Flu Shot Myths Put Everyone At Risk

Sharon Reed, MD

Sharon Reed, MD

Despite widespread evidence that flu shots help protect people from getting sick, many still refuse to roll up their sleeves.

If you’re one of those who question whether flu vaccines really work, chances are you’ve heard some of the widespread myths that seem to start circulating every fall.

Sharon Budniak Reed, MD, a board-certified internal medicine and geriatric medicine physician, has heard them all.

“There’s a lot of misinformation out there,” Reed said. “Without a flu shot, you can put yourself and others at risk. The flu causes a lot of deaths. People tend to forget that.”

Recent studies show that getting a flu shot can reduce your risk of illness up to 60 percent, according to the federal Centers for Disease Control and Prevention. Although infants under the age of 6 months are too young to get a flu shot, they are protected for the first four months of their life if their mother was vaccinated. Flu vaccination helps protect women during and after pregnancy.

Everyone over the age of 6 months should get a flu shot every year, according to federal health recommendations. Yet many people don’t. Last November, only 40 percent of eligible people had received their flu shot, according to the CDC.

Flu shots do not cause the flu.

Perhaps the most common myth Reed hears from patients is that the flu vaccine causes the flu.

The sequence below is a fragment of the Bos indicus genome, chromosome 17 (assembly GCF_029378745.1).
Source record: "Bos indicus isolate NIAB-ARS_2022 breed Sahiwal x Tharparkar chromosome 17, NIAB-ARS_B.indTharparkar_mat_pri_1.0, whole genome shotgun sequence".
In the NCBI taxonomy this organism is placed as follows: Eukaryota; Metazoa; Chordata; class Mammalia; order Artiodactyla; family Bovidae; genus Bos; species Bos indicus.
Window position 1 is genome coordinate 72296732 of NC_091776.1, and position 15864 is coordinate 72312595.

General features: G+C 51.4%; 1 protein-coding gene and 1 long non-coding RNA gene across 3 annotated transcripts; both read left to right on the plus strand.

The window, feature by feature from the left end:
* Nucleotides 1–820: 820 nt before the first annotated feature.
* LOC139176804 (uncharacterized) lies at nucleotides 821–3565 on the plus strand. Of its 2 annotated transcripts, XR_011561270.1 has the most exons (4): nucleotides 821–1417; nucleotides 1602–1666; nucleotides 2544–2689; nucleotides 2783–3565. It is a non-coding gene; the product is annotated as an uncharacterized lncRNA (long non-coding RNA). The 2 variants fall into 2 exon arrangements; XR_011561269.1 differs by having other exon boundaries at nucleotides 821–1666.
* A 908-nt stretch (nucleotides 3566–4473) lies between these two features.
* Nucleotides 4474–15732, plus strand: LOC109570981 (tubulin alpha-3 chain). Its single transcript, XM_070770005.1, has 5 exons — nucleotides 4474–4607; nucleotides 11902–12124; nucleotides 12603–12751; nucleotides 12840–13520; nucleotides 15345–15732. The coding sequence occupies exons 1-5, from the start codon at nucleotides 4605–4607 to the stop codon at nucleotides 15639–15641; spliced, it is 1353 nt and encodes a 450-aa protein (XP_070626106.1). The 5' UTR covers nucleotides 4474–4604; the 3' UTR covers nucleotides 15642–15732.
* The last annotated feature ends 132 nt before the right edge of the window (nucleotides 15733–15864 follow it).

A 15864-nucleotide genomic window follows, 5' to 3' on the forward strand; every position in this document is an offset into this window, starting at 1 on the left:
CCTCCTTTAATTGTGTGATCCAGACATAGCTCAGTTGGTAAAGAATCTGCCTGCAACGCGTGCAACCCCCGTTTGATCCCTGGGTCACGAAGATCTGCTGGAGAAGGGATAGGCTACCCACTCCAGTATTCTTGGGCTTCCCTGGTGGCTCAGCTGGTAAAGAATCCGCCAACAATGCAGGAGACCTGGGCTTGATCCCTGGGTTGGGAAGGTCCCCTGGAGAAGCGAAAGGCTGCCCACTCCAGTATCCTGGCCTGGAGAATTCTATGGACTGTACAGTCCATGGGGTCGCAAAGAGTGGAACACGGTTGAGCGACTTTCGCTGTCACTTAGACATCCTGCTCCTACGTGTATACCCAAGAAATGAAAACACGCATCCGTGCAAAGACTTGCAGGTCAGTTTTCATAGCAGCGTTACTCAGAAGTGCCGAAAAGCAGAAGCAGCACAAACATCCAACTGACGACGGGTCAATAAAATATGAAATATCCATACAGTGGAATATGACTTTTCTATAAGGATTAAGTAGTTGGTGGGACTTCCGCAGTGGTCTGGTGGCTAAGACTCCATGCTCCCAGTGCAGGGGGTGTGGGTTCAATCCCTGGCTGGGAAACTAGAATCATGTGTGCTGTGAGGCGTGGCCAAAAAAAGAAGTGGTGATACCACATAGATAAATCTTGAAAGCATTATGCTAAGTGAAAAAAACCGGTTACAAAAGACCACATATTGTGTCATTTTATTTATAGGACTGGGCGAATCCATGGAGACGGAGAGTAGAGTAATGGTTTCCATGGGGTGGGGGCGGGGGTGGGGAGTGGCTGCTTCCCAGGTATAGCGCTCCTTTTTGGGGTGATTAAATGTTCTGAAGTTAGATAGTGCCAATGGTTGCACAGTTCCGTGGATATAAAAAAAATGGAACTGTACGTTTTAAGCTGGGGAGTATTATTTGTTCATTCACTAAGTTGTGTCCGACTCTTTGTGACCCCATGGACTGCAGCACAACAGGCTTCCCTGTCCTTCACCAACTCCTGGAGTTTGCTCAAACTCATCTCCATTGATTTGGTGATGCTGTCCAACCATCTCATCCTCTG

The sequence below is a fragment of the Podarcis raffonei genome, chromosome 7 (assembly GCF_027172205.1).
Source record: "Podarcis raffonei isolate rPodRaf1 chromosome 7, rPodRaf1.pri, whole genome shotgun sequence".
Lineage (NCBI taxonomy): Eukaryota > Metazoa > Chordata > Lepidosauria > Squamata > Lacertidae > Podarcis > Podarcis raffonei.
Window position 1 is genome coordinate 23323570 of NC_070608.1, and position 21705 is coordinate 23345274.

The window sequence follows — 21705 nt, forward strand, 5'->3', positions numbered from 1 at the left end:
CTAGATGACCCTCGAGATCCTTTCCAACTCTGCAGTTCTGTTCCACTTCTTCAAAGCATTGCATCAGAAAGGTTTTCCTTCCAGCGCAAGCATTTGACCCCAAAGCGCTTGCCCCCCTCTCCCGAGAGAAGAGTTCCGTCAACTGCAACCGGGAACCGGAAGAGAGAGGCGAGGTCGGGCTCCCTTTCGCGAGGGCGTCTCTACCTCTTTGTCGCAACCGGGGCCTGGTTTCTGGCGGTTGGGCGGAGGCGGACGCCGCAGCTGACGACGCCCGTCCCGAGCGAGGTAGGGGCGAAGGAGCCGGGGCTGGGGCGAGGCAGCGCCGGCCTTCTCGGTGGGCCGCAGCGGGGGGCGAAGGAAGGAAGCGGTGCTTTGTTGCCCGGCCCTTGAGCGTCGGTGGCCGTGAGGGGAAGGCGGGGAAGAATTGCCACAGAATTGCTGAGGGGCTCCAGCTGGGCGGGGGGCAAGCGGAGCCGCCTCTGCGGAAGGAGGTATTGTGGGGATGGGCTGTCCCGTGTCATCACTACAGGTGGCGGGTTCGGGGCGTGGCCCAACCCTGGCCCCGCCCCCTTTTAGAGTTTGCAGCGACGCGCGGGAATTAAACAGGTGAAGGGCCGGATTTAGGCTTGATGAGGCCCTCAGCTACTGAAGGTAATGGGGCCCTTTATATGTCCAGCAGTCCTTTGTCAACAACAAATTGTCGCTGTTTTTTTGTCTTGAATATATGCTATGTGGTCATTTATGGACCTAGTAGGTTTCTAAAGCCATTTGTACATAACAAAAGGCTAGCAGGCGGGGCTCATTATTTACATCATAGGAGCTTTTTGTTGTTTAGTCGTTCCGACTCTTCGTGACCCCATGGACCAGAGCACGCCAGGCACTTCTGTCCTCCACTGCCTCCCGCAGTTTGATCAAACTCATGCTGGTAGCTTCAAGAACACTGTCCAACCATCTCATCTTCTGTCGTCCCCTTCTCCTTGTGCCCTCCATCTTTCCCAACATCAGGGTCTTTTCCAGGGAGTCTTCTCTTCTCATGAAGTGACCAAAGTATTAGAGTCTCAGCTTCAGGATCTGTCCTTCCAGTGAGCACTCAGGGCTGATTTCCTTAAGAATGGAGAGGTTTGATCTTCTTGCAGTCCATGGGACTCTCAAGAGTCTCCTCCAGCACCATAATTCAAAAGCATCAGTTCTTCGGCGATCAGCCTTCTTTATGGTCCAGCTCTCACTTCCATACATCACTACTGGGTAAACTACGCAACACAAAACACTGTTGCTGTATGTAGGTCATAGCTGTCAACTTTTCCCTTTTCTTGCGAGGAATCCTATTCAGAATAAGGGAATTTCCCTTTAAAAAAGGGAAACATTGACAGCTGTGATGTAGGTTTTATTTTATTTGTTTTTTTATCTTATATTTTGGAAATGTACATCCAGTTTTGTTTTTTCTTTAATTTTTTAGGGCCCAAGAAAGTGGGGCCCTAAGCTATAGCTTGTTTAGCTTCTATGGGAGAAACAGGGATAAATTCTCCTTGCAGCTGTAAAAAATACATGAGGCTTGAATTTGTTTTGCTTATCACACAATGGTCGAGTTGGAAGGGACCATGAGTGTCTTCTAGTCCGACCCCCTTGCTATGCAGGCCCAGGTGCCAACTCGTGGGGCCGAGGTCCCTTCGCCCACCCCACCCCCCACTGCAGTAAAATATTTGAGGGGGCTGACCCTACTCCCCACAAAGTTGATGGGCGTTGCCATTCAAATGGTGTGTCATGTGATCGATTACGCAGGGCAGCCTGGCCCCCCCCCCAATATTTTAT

“It’s simply not true,” she said.

The vaccine contains viruses that have been inactivated, which means they’re not infectious. It can cause mild, short-lasting side effects, she said, but it doesn’t give you the flu. Minor side effects include a low-grade fever, aches and soreness on your arm from the shot.

To understand why some might believe this myth, you need to know how the flu vaccine works.

It takes about two weeks after getting your flu shot for your body to develop enough antibodies to protect you. So, should you get the flu after getting your vaccine, you were likely infected before or during that two-week window.

Another possibility: it’s not the flu. It’s a cold. Many people confuse respiratory viruses with influenza because they cause similar symptoms.

Flu shots work.

Another myth Reed hears often is that flu shots don’t work.

The truth is that you can still get the flu even though you had a flu shot. That doesn’t mean you shouldn’t get one.

How well the vaccine works can vary for each person. Older people, whose immune systems are not as strong, will not develop the same immunity as someone younger or healthier.

Another factor that affects the vaccine’s effectiveness is whether it closely matches the viruses circulating. The closer the match, the better the protection.

It’s important to know that even if the vaccine doesn’t closely match the viruses circulating, it still helps protect people. Should you become infected, your case of the flu will be milder because you had a flu shot.

In Reed’s family, everyone gets vaccinated in September. This way, they’re protected at the beginning of the flu season, which typically begins in October and peaks between December and February.

“Don’t wait until everybody is sick to get your flu shot,” Reed said.

It’s also particularly important for people over the age of 65 to get their flu shot. “They’re the ones who are at higher risk for being hospitalized.”